Victoria M. DeFrancesco Soto is a fellow at the Center for Politics and Governance at the LBJ School of Public Affairs at the University of Texas.
It's going to be a long hard slog. Mitt Romney won the Arizona and Michigan battles but he is far from winning the nomination war. The primary obstacle course will wind deep into the South, halting any of Romney's momentum from his weak wins this week, as Ben Adler notes. The elections then enter the home stretch, beginning with Texas's late May primary with 155 delegates. Here is where Romney could make his last stand and go down fighting.
There are four more months of primary elections and there are still 2,002 delegates up for grabs. To begin, Super Tuesday is not that super, with only 437 delegates at play. Delegate distribution will be interspersed throughout the contests, with the last month of the primary election season seeing 494 delegates in play. Almost one-third of these delegates will be from Texas, and Texans are not that sweet on Romney. According to the latest University of Texas/Texas Tribune poll, Romney is the choice of only 16 percent likely Texan voters, coming in third after Gingrich, who is at 18 percent, and Santorum, at 48 percent. Because of the number of delegates, the late date and Santorum's overwhelming lead, the Lone Star state could be a game-changer.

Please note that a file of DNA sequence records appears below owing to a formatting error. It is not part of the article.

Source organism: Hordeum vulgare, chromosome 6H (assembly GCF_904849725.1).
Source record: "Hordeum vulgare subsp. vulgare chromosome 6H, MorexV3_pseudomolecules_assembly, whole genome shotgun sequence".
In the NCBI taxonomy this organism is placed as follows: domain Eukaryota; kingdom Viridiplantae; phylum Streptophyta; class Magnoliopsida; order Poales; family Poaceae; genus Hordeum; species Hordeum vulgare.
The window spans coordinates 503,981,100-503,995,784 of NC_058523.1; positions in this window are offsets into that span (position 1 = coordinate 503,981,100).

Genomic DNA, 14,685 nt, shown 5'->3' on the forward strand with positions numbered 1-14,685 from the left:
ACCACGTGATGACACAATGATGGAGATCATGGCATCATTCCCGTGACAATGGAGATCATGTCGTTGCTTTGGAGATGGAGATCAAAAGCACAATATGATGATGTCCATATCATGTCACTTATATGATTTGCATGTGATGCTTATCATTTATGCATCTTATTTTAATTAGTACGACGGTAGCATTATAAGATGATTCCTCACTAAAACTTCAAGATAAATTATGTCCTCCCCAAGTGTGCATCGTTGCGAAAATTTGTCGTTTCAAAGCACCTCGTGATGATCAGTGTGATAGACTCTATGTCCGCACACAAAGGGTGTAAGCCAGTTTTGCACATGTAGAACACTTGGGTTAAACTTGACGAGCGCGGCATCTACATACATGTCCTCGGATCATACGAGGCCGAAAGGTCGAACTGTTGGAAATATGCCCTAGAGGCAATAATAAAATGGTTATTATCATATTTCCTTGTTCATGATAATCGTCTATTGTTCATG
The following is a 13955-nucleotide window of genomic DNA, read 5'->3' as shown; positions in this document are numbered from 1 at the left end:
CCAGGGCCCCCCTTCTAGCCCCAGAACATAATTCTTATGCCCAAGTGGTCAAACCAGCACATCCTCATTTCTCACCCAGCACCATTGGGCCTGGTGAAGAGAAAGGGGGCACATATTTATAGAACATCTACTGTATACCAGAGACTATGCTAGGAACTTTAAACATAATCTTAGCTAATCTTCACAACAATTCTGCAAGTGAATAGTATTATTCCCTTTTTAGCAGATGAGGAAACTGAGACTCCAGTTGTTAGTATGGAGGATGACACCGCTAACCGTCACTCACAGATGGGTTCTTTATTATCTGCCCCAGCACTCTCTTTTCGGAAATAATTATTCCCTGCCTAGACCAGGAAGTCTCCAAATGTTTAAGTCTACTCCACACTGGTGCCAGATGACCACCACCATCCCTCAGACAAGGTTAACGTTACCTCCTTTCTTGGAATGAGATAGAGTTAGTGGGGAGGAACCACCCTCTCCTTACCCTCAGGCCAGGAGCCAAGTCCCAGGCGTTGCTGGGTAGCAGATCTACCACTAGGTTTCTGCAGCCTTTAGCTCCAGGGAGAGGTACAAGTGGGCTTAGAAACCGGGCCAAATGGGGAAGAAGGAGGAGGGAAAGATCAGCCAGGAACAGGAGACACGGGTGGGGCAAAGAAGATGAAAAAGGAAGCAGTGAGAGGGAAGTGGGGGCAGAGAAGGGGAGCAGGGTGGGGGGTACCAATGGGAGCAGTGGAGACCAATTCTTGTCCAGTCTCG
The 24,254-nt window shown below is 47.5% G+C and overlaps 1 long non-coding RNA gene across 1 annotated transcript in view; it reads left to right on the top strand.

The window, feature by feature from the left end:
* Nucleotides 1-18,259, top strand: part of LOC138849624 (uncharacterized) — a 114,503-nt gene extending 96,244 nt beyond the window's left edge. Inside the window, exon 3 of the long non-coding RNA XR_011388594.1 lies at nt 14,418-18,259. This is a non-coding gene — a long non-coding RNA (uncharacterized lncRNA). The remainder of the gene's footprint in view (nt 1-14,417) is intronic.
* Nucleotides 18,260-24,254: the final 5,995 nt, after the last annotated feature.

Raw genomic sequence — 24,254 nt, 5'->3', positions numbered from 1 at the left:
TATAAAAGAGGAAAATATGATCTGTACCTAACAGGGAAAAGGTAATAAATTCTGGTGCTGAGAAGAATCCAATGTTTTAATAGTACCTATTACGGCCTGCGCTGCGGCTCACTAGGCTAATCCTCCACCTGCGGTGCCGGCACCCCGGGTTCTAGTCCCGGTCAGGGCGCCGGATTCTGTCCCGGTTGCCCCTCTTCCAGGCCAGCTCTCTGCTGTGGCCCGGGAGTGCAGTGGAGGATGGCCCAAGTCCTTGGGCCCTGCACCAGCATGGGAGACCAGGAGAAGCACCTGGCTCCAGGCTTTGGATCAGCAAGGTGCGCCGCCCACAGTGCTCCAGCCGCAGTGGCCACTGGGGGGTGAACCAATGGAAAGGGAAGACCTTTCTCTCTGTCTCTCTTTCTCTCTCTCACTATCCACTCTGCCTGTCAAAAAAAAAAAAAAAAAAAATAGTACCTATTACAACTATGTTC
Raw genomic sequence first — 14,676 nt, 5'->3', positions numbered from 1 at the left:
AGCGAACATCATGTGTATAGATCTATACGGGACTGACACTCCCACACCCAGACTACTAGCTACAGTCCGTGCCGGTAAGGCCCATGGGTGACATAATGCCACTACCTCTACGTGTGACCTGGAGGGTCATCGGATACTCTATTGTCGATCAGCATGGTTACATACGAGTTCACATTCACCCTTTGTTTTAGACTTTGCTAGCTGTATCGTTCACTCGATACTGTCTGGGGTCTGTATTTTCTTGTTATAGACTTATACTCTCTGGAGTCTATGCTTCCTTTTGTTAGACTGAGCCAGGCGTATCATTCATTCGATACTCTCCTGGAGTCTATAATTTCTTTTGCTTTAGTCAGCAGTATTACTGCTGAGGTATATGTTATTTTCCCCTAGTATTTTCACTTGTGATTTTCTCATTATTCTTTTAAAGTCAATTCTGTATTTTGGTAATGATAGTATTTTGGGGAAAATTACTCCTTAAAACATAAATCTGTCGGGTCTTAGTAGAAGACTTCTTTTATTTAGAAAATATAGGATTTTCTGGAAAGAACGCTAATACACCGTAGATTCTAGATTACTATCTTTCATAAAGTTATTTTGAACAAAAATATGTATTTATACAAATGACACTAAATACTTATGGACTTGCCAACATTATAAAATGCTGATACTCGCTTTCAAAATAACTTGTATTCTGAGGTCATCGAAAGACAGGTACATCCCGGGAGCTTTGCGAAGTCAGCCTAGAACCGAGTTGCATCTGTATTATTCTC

Romney is the weakest candidate among Southern evangelicals. The magnitude of his weakness will become painfully obvious with the series of Southern primaries that are held in May: North Carolina, West Virginia, Arkansas and Kentucky. According to a study conducted at the beginning of 2012 by political scientists John Geer and Brett Benson at Vanderbilt and Jennifer Merolla at Claremont Graduate, Romney's faith continues to be his Achilles heel in the South. While there is still a generalized anti-Mormon sentiment, in the GOP — about 20 percent — that figure jumps up to 31 percent among Southern evangelicals.
Geographically, Texas is considered both a Southern and a Western state. Religiously, however, it is more similar to its neighboring Southern states. Evangelicals account for one-third of the population and close tohalf of the electorate. And 31 percent of Texan voters do not believe Mormons are Christians. Texas's religious and social conservatism bodes well for Santorum. This same conservatism is what likely makes Gingrich's peccadillos too much for Texans to handle from a non-native son.
If Santorum picks up momentum in Texas at the end of May, he positions himself well for the June 5 California primary with 172 delegates. The RealClearPolitics polling average for the California primary has Romney ahead at 32 percent, with Santorum at 28 percent. California could be especially good for Santorum, since it is unlikely that he would have to give up much of the conservative vote to Gingrich.
Texas will cap off the Southern primary elections, where Santorum's brand of conservatism and Romney's Mormon faith could prove a dangerous combination for Romney. Timing is everything, and for Santorum the timing of Texas's primary is on his side. Redistricting litigation prevented the Texas primary from being held during its original Super Tuesday date. Had the Texas primary come on the heels of Romney's wins and early delegate lead, then he likely would not find himself making his last stand in Texas.